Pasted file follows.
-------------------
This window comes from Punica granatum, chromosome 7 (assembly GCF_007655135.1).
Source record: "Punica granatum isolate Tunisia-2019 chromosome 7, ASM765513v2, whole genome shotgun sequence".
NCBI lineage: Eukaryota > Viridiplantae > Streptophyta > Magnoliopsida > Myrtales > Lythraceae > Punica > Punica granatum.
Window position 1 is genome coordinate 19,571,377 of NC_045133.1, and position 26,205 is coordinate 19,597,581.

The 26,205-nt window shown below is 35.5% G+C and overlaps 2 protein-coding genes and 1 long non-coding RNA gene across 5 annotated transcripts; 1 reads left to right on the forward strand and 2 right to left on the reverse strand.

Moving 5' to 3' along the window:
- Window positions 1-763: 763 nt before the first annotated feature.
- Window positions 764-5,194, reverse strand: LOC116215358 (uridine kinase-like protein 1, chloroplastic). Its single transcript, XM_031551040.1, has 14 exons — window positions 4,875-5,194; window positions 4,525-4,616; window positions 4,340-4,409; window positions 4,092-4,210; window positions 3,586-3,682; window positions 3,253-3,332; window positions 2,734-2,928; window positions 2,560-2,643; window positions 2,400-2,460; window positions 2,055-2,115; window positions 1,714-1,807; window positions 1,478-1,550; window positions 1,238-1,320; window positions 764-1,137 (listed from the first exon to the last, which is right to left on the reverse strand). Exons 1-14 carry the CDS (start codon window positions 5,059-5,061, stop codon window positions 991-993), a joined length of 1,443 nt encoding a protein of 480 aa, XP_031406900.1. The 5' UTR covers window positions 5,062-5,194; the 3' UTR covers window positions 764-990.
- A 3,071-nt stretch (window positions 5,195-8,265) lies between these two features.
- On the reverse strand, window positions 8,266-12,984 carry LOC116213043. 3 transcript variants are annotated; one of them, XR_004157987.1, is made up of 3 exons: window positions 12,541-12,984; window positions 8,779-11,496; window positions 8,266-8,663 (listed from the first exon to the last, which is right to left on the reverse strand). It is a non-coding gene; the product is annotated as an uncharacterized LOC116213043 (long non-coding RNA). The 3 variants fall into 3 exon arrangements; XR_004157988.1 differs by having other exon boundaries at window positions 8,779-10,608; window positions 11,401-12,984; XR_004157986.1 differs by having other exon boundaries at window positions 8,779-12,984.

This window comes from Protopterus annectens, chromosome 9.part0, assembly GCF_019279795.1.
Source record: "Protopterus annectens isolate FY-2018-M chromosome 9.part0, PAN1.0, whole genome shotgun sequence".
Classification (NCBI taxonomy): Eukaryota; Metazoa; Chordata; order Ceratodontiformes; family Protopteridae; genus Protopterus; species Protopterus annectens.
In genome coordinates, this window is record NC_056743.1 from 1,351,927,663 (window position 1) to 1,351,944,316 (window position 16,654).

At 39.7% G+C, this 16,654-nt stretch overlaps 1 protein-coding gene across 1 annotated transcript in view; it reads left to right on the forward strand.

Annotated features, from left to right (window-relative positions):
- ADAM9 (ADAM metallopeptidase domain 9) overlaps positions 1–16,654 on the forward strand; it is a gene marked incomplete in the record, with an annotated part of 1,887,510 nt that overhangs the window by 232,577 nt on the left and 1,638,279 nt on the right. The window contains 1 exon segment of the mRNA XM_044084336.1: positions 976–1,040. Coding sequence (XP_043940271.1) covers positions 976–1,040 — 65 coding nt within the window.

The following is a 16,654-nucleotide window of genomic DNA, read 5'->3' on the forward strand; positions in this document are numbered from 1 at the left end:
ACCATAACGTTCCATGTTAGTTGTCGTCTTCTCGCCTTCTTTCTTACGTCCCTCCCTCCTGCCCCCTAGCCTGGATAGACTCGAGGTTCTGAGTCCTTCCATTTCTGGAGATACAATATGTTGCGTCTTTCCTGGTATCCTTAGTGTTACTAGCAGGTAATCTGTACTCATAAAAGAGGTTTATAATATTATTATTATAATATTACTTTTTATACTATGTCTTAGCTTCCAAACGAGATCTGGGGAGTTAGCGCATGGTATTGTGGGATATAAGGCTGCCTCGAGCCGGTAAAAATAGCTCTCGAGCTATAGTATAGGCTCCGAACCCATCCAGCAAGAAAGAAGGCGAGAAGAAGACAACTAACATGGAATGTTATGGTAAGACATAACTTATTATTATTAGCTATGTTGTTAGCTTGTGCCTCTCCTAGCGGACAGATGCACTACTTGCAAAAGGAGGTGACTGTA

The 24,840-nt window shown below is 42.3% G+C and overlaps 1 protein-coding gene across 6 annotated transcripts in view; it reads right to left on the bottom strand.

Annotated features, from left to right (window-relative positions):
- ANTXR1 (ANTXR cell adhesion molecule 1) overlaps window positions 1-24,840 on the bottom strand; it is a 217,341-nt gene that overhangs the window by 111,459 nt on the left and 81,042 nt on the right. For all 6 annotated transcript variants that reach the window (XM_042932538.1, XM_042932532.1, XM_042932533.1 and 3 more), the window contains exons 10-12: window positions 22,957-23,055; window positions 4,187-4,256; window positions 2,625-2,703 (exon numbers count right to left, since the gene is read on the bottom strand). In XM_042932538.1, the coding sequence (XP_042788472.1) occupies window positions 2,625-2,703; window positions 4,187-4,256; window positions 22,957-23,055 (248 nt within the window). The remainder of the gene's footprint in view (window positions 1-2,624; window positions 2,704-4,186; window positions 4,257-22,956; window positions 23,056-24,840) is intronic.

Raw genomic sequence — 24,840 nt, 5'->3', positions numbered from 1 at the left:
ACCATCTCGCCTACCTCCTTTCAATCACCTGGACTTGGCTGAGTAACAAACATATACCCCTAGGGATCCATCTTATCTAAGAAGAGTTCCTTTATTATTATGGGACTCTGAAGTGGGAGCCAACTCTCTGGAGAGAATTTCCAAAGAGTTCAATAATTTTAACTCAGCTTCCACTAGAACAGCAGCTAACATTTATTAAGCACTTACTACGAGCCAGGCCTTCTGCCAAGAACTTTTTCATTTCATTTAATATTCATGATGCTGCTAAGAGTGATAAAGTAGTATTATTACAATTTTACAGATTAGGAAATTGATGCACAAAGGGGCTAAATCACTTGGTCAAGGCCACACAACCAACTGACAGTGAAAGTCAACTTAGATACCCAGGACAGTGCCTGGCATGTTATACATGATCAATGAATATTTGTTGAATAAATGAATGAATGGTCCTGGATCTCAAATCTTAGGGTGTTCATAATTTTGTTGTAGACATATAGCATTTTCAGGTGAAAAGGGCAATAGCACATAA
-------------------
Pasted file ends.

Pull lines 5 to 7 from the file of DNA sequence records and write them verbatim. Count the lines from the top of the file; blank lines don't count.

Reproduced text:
The 26,205-nt window shown below is 35.5% G+C and overlaps 2 protein-coding genes and 1 long non-coding RNA gene across 5 annotated transcripts; 1 reads left to right on the forward strand and 2 right to left on the reverse strand.

Moving 5' to 3' along the window:
- Window positions 1-763: 763 nt before the first annotated feature.